I received a digital copy of this book for free from NetGalley in exchange for an honest review.
Rating: 5 Stars
This was a tough one for me to read, for many reasons - similar to those I discussed in a previous review of the book The Day Sonny Died. In fact, I finished both of these books within a day or so of one another and was not eager to review them because they were truly draining. They were exhausting because it was so easy for me to see one of my students in the place of either young man, fictional or flesh and blood. While the young men in each story had a very different journey in how they came to be where they were, both are still situations any of my babies might find themselves in later in life. As a special education teacher in a behavior skills classroom, the majority of my students are young black males (grades 3-5). This over-identification of young black males in special education is a whole other issue that is as exhausting to deal with as the topics for either of these books. But I know I can not give up and can not let that exhaustion get to me because when put simply, their lives depend on it.
The gross miscarriage of justice in Tolan's story should infuriate everyone. Unfortunately, it won't and until something changes, incidents like this will keep happening. The shooting of unarmed black men by police officers has to end. I am not here for or interested in any "But what about..." arguments. This is an issue in our country. It is by no means the only issue we face today, but it is of great significance and the subject of the book.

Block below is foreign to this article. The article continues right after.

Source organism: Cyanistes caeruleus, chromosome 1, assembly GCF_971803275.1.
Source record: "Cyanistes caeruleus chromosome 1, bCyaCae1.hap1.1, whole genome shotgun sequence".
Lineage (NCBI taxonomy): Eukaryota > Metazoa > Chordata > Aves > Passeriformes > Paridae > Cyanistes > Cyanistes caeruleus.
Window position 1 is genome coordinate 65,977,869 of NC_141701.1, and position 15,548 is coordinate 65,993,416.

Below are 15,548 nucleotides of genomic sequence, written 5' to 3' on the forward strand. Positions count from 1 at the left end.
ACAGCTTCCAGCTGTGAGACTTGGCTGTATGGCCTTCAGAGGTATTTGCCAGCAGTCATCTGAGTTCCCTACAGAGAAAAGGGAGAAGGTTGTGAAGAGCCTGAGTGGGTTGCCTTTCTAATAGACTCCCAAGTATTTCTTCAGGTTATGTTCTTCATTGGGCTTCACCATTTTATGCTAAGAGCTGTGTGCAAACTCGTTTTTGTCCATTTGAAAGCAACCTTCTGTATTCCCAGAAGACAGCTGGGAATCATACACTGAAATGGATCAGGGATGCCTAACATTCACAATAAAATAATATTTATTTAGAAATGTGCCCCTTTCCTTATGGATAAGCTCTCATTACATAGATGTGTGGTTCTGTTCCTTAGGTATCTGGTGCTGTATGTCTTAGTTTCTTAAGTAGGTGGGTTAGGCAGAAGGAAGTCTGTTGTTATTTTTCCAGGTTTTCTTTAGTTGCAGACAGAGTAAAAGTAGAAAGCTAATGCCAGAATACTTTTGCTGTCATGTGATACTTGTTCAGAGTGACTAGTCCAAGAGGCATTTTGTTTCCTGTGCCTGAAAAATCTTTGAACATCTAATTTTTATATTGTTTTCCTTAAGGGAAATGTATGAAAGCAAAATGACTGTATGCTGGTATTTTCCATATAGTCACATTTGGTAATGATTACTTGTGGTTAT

Robbie Tolan nearly died in his own driveway, accused of stealing his own car. Just let that sink in for a moment.
In the early morning hours on New Year's, Robbie and his cousin had returned to Robbie's home where an officer approached the two young men, accusing Tolan of stealing the car he had driven. This ended up being a mistake on the officer's end, having mistyped the license plate number. Yet there was no double confirmation of the plate. The second officer to come on the scene did not help, and in the confusion and chaos of Tolan's parents coming out of the house to see what was going on, being told to get back, one officer roughly pushing Tolan's mother, Tolan reacted with angry words and apparently the officer feared for his life because Tolan received a bullet in his chest for trying to defend his mother.
Grim reminders that this is not the first time a scene like this has played out in America are scattered throughout the book. Before each chapter, Tolan recounts previous cases where both boys and men were not as lucky as he - though it sounds weird describing someone being shot as lucky. Yet I think Tolan recognizes that he was. He could have died just as countless others have before him. Even so, living was just as hard. Not only did the family fight for ten years to get any kind of justice, but the physical, mental, and emotional damage was at times overwhelming for everyone.
"I was able to make sure to keep any impulse responses, you know, like being the stereotype of the angry black man, out of the public eye, and my frustrations were only meted out in privacy" (34%).
This quote stuck out for me especially; he shouldn't have to not be angry. He was unjustly shot by a police officer, FFS. Yet, he's not allowed to be angry in public because he is black, and that would in turn impact the public image of him and potentially harm his case. How is that even fair? Tolan is allowed to be angry, without it framing his story in a negative way.
I do not recall hearing about this case, but I am glad that I was able to read about Tolan's journey and how he has slowly but surely put his life back together. What he and his family had to go through during the entire ordeal is beyond words. This should not be the experience of any citizen in our country, period.